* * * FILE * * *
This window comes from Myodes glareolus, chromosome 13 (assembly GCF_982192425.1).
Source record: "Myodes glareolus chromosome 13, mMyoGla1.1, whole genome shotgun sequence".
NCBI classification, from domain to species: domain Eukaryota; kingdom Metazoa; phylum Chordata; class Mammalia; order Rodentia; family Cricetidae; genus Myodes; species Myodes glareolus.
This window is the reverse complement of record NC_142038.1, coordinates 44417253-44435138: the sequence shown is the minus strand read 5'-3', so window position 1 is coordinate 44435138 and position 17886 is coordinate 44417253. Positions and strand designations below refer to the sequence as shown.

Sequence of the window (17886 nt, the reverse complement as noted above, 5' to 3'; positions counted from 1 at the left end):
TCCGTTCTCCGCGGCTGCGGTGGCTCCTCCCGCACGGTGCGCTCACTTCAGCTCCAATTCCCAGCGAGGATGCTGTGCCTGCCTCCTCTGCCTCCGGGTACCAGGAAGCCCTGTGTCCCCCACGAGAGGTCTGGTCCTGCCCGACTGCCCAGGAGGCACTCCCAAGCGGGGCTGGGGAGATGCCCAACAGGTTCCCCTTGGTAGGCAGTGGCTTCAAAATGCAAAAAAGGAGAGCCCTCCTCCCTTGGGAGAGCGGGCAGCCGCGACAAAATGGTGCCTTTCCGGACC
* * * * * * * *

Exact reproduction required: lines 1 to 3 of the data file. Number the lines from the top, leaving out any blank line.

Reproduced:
This window comes from Myodes glareolus, chromosome 13 (assembly GCF_982192425.1).
Source record: "Myodes glareolus chromosome 13, mMyoGla1.1, whole genome shotgun sequence".
NCBI classification, from domain to species: domain Eukaryota; kingdom Metazoa; phylum Chordata; class Mammalia; order Rodentia; family Cricetidae; genus Myodes; species Myodes glareolus.